How to Live Without IronySubmitted by Diamond Dog on Mon, 11/19/2012 - 10:59
If irony is the ethos of our age — and it is — then the hipster is our archetype of ironic living.
The hipster haunts every city street and university town. Manifesting a nostalgia for times he never lived himself, this contemporary urban harlequin appropriates outmoded fashions (the mustache, the tiny shorts), mechanisms (fixed-gear bicycles, portable record players) and hobbies (home brewing, playing trombone). He harvests awkwardness and self-consciousness. Before he makes any choice, he has proceeded through several stages of self-scrutiny. The hipster is a scholar of social forms, a student of cool. He studies relentlessly, foraging for what has yet to be found by the mainstream. He is a walking citation; his clothes refer to much more than themselves. He tries to negotiate the age-old problem of individuality, not with concepts, but with material things.
He is an easy target for mockery. However, scoffing at the hipster is only a diluted form of his own affliction. He is merely a symptom and the most extreme manifestation of ironic living. For many Americans born in the 1980s and 1990s — members of Generation Y, or Millennials — particularly middle-class Caucasians, irony is the primary mode with which daily life is dealt. One need only dwell in public space, virtual or concrete, to see how pervasive this phenomenon has become. Advertising, politics, fashion, television: almost every category of contemporary reality exhibits this will to irony.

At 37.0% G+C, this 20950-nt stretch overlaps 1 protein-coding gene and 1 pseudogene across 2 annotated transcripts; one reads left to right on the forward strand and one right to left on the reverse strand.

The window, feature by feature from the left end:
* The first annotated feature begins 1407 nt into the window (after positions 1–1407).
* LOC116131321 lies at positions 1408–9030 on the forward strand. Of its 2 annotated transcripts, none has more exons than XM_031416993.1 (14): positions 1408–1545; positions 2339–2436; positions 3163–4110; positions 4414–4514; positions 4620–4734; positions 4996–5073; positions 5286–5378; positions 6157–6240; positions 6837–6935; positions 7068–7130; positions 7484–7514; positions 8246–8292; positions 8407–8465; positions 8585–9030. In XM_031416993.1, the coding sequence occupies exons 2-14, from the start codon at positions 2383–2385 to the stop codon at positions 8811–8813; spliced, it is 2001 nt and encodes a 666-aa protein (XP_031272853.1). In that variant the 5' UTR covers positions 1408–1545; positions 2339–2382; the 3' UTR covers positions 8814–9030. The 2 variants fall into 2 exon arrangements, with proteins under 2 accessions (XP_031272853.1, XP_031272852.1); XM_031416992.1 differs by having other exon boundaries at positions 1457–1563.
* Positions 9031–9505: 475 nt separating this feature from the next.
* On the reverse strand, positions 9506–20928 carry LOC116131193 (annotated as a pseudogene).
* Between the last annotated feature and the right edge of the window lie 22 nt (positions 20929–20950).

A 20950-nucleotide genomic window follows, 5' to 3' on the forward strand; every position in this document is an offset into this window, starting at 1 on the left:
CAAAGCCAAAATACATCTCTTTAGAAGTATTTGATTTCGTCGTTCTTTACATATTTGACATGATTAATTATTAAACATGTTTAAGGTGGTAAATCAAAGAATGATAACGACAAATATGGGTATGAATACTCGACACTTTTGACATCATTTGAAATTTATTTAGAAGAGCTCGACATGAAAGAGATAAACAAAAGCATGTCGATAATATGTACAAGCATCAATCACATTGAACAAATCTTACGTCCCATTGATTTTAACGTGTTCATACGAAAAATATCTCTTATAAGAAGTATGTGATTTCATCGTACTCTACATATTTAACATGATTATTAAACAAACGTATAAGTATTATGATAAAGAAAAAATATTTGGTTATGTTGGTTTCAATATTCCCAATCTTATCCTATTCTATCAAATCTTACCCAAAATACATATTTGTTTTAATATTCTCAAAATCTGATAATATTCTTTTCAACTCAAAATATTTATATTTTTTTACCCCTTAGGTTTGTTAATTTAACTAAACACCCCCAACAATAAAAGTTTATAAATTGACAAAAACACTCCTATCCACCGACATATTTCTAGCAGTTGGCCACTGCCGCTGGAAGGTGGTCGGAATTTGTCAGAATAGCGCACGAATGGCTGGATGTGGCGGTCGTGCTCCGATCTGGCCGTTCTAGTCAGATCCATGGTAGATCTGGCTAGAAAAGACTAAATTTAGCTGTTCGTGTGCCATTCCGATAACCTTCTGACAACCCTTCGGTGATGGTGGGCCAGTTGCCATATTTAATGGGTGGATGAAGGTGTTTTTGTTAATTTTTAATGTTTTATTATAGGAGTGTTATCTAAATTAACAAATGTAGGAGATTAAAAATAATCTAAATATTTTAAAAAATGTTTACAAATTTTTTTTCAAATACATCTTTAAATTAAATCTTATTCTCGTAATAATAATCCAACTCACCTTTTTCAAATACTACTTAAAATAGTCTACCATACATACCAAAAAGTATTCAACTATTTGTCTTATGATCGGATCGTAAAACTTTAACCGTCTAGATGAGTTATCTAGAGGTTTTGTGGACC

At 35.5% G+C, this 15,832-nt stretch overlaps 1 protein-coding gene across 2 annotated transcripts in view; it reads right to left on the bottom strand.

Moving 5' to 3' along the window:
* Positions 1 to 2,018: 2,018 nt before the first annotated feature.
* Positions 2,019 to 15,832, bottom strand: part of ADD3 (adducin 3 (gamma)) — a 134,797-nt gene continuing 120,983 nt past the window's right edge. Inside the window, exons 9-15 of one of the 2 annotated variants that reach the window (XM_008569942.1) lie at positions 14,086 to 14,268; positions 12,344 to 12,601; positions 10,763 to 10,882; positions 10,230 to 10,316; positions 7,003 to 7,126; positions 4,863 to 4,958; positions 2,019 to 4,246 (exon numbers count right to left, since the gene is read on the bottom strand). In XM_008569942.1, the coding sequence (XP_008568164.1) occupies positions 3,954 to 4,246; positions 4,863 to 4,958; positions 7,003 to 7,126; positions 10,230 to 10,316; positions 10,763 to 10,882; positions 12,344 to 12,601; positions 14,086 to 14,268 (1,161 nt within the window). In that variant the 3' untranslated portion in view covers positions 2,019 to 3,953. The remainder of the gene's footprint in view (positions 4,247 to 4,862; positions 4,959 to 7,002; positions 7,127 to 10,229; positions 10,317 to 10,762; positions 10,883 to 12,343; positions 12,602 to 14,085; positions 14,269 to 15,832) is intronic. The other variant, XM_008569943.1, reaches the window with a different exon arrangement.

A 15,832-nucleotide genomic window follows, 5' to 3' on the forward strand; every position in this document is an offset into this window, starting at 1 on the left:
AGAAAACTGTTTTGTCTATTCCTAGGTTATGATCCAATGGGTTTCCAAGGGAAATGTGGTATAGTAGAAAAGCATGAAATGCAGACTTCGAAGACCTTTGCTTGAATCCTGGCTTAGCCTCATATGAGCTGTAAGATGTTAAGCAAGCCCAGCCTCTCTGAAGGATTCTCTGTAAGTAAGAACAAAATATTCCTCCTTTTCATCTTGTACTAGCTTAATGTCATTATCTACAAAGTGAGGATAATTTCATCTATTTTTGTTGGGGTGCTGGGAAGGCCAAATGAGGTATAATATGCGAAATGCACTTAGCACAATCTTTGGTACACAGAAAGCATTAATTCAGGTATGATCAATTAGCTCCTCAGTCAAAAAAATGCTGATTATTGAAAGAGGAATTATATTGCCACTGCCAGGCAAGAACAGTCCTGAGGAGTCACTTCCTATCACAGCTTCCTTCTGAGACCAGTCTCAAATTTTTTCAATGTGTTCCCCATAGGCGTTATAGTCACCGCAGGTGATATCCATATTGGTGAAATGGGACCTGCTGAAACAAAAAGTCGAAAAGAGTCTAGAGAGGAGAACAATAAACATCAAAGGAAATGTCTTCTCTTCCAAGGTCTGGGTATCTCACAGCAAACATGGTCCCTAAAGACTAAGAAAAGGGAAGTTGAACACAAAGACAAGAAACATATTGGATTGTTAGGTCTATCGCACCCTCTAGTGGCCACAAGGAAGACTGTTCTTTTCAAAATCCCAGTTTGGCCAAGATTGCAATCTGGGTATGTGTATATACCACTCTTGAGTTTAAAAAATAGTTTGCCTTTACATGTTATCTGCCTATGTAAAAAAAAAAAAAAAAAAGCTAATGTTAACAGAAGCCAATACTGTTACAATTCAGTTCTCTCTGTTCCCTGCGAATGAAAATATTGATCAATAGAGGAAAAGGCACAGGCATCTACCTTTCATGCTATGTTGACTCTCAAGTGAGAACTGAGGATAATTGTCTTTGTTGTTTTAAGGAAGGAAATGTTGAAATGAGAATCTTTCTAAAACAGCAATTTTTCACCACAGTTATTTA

Take, for example, an ad that calls itself an ad, makes fun of its own format, and attempts to lure its target market to laugh at and with it. It pre-emptively acknowledges its own failure to accomplish anything meaningful. No attack can be set against it, as it has already conquered itself. The ironic frame functions as a shield against criticism. The same goes for ironic living. Irony is the most self-defensive mode, as it allows a person to dodge responsibility for his or her choices, aesthetic and otherwise. To live ironically is to hide in public. It is flagrantly indirect, a form of subterfuge, which means etymologically to “secretly flee” (subter + fuge). Somehow, directness has become unbearable to us.